Step into the shoes of an aspiring actress in The Last Act, an indie mystery otome visual novel by Snowhaven Studios, where her audition for a role at a theatrical play wraps her into more drama than she bargained for. Released for PC on 16 March 2021, this original English language visual novel (OELVN) focuses on Sarah, a young woman who has a passion for the theaters and dreams to be the leading actress of a play one day. And what a one fine day it is when she gets cast as the lead role in a small production play — that is, until she starts experiencing supernatural sightings and even a near-death accident. Along the way, she crosses paths with three male love interests: Joshua the co-star, Gavin the investigator, and Silas the ghost. What happens after, regarding the show and mysterious events surrounding the theater, now rests on Sarah’s shoulders.
Drawn in by its premise of ghostly encounters at the theater, I was quite curious to see what this otome OELVN has to offer. But it eventually left me with disappointment, the reasons for which shall be discussed in the following spoiler-free review.
A vibrant gallery with much room for improvement
Sporting a more cartoonish art style not often seen in visual novels, The Last Act stands out visually with a refreshing look. All its characters look cute, youthful, and energetic, which is befitting of the cast consisting of young adults. Nevertheless, it did take me some time to get used to how Gavin looks as he seems somewhat younger than I thought he is.
While the appeal of the art style depends on individual tastes, there are still technical aspects worth pointing out. In particular, for the character sprites. I love how animated the facial expressions are through well-applied exaggerations of the character’s eyebrows, eyes, and mouth shapes. Although there is no variation in the character’s given pose and outfit, it is not an issue because one, the facial expressions already convey the intended emotions strongly without the need for an added body language, and two, there is nothing in the story that warrants an outfit change.
What I do take issue with is the crude horizontal flips as well as noticeable mismatches in the facial expression with the writing. Whenever a character has to face the opposite side, their character sprite will just be flipped horizontally, so the left button on a shirt is now on the right. Due to how distinct the left side differs from the right in the character designs, a basic horizontal flip of the individual sprite simply results in an awkward-looking visual. Adding on to the awkwardness are instances where the characters’ facial expressions do not quite match the information given in the writing, be it in terms of emotion, intensity, or timing. For example, Sarah has a (what I presume is) seductive smirk that makes me wonder why she is rolling her eyes after agreeing to be Gavin’s romantic partner. Then, there is Joshua’s angry face which sometimes makes him look far more furious than he supposedly sounds in his dialogues. Many times, facial expressions also do not get updated in a timely manner, giving rise to visual cues that conflict with one’s logical expectations, like the moment when Joshua is blushing shyly instead of expressing his shock upon hearing Gavin’s revelation.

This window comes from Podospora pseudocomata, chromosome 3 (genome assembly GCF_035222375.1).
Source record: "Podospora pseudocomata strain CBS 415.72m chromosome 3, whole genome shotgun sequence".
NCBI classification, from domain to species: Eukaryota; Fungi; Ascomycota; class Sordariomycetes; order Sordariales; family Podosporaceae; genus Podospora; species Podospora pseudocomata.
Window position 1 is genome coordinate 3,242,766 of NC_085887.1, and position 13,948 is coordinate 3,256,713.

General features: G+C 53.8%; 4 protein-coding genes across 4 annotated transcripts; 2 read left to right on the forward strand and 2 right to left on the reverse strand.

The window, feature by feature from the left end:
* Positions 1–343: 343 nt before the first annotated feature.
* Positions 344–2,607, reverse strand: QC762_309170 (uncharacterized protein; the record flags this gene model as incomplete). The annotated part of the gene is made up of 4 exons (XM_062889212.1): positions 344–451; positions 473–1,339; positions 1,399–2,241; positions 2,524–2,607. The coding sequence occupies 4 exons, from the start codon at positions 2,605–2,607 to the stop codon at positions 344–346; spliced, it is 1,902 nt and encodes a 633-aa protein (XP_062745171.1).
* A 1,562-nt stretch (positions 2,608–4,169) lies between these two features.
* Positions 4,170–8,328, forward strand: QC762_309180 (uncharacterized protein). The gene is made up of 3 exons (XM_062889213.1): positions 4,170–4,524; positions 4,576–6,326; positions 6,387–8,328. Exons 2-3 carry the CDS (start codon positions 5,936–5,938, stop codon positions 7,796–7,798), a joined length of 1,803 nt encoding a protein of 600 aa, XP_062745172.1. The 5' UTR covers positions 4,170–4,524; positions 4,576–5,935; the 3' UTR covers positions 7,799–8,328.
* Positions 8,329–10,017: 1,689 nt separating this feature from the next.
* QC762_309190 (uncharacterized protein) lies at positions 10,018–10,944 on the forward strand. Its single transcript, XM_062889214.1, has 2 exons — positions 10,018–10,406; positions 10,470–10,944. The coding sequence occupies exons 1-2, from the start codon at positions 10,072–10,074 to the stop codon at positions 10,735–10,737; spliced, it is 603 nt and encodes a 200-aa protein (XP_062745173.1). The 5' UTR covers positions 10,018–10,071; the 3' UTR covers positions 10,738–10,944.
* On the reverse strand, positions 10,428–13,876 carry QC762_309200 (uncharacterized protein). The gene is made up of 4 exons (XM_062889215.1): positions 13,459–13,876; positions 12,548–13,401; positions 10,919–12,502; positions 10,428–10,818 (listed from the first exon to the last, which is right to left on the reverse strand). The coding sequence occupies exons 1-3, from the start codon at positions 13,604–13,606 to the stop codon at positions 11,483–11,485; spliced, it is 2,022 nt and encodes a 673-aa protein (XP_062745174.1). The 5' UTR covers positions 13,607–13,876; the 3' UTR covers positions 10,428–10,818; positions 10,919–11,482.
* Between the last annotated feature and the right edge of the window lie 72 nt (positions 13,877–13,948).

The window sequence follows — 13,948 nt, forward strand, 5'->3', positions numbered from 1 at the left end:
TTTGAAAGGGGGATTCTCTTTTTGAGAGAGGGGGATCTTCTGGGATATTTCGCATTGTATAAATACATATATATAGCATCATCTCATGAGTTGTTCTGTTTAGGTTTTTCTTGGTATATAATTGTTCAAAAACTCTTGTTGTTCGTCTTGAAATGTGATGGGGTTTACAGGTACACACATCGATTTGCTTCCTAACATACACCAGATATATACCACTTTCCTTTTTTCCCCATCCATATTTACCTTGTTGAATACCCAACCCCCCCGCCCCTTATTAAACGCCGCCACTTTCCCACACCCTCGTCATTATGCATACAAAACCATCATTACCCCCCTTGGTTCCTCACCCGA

Another significant visual aspect observed in The Last Act is animations. These minor animations, which apply to many things other than the character sprites’ eyes or mouths, come in two main forms: one that is timed to the story text, and the other that runs at the beginning of a new text line. The latter is most commonly observed in other visual novels. The former seems nice; imagine a character moving to the side only at the point when the accompanying text states so, which means there is synchronization between what one sees and reads. Or at least, in theory.
When I encountered animations that are timed to the text’s appearance in The Last Act, I was actually left confused and wondering “What was that mishmash of movements and scene change?” At one point, it even made me feel the game had spun out of my control, as if I had used the “Auto” feature when I had not. I thought the timed animations might flow more smoothly if the text message speed is changed from instantaneous to something slower, but trying to keep up with and make sense of both the appearing text and the animations at the same time still proves to be too difficult for me. For these few scenes, I can only read the entire line first then rollback to see the accompanying animations again to manually make the connections. Thus, even though this type of animation is quite novel to see, I find its implementation neither practical nor good here.
Next, background art may look simple at first glance, but they are good in terms of perspective and adhering to the overall cartoon art style. Several venues also feature day and night variants to complement the narrative. Generally, I find the lighting in the indoor background art pretty mesmerizing to look at; I especially enjoy looking at the soft warm glow radiating from the standing lamp in Sarah’s cozy apartment.
Again, as with the character sprites, the problems with the background art lie largely in their usage rather than in themselves. Instead of having one more variant for venues involved in scenes where all indoor lights are switched off, a black semi-transparent layer is laid on top of the original background to lower its brightness. This is an okay workaround but with light sources still visibly lit in the darkened versions, the edited backgrounds do look unnatural.